Social Acceptance of Water Reuse Isn't the Biggest Challenge, Finds Surveys

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European surveys have revealed that the perceived “yuck factor” typically predicted as a public reaction to wastewater recycling may not be as bad as thought.

An anticipated negative perception of water recycling, or wastewater reuse projects, is frequently cited as a stumbling block when delivering large-scale water recycling projects.

However, the surveys have revealed that the public is more open to wastewater recycling than the water sector has historically believed.

Distributed to over 2,500 participants in the United Kingdom, Spain and the Netherlands, surveys carried out by Cranfield University focused on the use of recycled water for drinking purposes, and the use of recovered nutrients to grow food.

The intention was to find up-to-date views on the state of acceptance of direct potable reuse, especially with more projects coming online.

The results showed that in the Netherlands, 75% of respondents supported, or strongly supported the use of recycled water for drinking, compared to 67% in the United Kingdom, and 73% in Spain.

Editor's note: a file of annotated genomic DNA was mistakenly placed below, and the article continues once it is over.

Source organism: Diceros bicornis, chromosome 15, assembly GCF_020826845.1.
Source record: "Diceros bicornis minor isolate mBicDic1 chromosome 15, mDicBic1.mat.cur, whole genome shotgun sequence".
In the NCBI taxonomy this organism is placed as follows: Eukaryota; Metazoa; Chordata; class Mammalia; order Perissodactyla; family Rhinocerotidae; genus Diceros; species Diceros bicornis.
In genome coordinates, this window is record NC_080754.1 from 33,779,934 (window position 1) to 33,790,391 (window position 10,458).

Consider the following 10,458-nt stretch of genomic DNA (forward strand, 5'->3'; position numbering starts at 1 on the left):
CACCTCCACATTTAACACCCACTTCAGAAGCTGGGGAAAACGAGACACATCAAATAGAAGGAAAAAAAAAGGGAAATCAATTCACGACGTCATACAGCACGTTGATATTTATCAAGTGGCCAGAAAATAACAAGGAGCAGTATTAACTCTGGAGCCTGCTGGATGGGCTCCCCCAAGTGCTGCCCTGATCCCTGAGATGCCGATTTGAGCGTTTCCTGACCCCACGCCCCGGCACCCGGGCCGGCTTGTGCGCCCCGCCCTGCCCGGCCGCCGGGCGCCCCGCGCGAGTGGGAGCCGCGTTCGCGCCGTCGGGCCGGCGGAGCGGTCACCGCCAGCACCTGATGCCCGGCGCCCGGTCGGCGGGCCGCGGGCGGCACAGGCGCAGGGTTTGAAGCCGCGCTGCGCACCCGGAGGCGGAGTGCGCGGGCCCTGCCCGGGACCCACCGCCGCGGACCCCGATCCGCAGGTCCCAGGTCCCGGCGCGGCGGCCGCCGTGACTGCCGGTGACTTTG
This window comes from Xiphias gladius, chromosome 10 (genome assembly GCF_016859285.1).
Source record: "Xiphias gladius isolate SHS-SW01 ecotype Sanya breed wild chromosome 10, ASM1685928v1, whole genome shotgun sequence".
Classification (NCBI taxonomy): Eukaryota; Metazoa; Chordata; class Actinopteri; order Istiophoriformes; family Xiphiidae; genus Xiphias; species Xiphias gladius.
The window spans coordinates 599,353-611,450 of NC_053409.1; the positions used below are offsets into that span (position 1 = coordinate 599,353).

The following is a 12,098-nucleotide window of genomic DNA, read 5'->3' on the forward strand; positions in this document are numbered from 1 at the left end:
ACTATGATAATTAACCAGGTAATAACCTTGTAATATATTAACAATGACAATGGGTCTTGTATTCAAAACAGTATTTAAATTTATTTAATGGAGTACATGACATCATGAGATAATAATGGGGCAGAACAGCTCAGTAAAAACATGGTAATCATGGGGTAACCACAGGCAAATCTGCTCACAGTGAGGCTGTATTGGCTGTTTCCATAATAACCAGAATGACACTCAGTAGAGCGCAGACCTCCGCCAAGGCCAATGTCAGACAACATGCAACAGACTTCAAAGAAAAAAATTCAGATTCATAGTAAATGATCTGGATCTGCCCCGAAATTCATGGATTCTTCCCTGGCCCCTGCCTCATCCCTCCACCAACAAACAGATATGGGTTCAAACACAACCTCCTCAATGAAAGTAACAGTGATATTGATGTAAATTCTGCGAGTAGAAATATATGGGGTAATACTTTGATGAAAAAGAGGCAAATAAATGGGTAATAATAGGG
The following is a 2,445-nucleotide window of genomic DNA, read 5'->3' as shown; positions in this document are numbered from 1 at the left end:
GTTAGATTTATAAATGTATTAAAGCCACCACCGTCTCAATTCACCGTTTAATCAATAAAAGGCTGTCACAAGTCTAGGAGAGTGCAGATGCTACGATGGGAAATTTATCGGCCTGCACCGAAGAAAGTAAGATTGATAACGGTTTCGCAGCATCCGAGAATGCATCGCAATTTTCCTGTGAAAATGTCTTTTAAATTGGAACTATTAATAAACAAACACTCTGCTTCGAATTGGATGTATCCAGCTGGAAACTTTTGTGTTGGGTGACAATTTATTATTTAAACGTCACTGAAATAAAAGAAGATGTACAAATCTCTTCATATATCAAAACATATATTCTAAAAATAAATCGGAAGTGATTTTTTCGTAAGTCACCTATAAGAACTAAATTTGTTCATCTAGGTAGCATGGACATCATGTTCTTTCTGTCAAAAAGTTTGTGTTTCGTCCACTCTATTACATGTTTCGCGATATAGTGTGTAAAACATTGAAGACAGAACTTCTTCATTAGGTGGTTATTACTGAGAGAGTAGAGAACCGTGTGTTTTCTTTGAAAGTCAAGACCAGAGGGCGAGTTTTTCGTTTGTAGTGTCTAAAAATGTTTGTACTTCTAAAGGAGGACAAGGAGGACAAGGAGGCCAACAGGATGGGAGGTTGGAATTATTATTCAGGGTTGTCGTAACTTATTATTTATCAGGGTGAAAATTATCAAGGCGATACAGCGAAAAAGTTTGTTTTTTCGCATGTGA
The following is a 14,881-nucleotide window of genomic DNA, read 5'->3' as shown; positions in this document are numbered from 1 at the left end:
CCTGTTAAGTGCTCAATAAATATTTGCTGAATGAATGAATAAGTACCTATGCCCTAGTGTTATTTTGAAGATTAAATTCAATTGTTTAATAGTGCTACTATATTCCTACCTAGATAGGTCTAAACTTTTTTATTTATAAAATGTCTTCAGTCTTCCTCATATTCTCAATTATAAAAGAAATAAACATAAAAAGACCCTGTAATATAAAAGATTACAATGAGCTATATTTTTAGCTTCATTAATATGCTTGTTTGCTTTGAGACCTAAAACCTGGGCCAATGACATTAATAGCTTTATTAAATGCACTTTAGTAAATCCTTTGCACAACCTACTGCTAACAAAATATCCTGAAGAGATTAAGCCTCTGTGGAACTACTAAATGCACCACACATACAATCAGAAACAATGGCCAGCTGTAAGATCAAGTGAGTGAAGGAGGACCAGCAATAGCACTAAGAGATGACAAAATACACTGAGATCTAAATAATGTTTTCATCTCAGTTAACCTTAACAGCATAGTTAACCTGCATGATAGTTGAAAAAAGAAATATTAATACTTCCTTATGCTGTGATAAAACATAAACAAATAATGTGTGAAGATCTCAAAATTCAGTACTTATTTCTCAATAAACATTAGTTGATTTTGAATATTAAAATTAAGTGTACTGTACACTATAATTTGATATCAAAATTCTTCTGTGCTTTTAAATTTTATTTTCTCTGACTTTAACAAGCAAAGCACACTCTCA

Dr Heather Smith, senior lecturer in Water Governance at Cranfield University, believes this is due to the perceived closer connection between clean water and wastewater than recovered nutrients and food.

“We looked at the drivers behind people's reactions, and there is a powerful influence from what we call social norms. Opinions on both recycled water and food were strongly affected by their beliefs in their immediate networks.” says Smith.

The surveys were part of the Horizon2020 (H2020) NextGen collaboration that aims to drive the circular economy through a wide range of water-embedded resources, including water, energy and materials.

The four-year H2020 project brings together a partnership of 30 organizations to demonstrate technological, business and governance solutions for water in the circular economy.

Jos Frijns, resilience management and governance team leader at KWR, the co-ordinating organization behind NextGen, adds that acceptance varies depending on a utility’s established trust.

An element in the acceptability of wastewater recycling relates to trust. Trust in the water quality and personal experience but also trust in the organizations delivering the service.

“In the Netherlands, there's high trust in governmental agencies related to environmental control and quality. That helps in citizens trusting reuse initiatives, and that might be a much more important factor in improving acceptability than just informing and educating,” says Frijns.

Frijns says that there has been a recent shift in water reuse, especially in the public sector.


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